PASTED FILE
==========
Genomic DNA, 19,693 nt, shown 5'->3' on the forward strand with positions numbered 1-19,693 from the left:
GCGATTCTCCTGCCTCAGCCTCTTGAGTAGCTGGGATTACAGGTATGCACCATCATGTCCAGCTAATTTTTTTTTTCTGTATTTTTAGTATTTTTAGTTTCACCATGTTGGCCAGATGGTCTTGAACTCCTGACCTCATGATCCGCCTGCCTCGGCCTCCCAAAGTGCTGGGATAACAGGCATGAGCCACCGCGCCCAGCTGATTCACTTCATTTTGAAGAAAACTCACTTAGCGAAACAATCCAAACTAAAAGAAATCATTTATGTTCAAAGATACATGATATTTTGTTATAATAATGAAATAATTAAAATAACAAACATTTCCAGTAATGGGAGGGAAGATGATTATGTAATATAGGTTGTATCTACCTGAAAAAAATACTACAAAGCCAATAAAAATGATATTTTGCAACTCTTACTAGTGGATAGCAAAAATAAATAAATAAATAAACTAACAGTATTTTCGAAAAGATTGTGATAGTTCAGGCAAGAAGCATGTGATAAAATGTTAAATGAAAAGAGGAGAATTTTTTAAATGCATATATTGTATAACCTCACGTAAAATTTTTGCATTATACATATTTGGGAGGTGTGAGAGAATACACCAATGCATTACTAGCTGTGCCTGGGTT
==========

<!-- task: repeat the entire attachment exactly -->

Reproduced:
Genomic DNA, 19,693 nt, shown 5'->3' on the forward strand with positions numbered 1-19,693 from the left:
GCGATTCTCCTGCCTCAGCCTCTTGAGTAGCTGGGATTACAGGTATGCACCATCATGTCCAGCTAATTTTTTTTTTCTGTATTTTTAGTATTTTTAGTTTCACCATGTTGGCCAGATGGTCTTGAACTCCTGACCTCATGATCCGCCTGCCTCGGCCTCCCAAAGTGCTGGGATAACAGGCATGAGCCACCGCGCCCAGCTGATTCACTTCATTTTGAAGAAAACTCACTTAGCGAAACAATCCAAACTAAAAGAAATCATTTATGTTCAAAGATACATGATATTTTGTTATAATAATGAAATAATTAAAATAACAAACATTTCCAGTAATGGGAGGGAAGATGATTATGTAATATAGGTTGTATCTACCTGAAAAAAATACTACAAAGCCAATAAAAATGATATTTTGCAACTCTTACTAGTGGATAGCAAAAATAAATAAATAAATAAACTAACAGTATTTTCGAAAAGATTGTGATAGTTCAGGCAAGAAGCATGTGATAAAATGTTAAATGAAAAGAGGAGAATTTTTTAAATGCATATATTGTATAACCTCACGTAAAATTTTTGCATTATACATATTTGGGAGGTGTGAGAGAATACACCAATGCATTACTAGCTGTGCCTGGGTT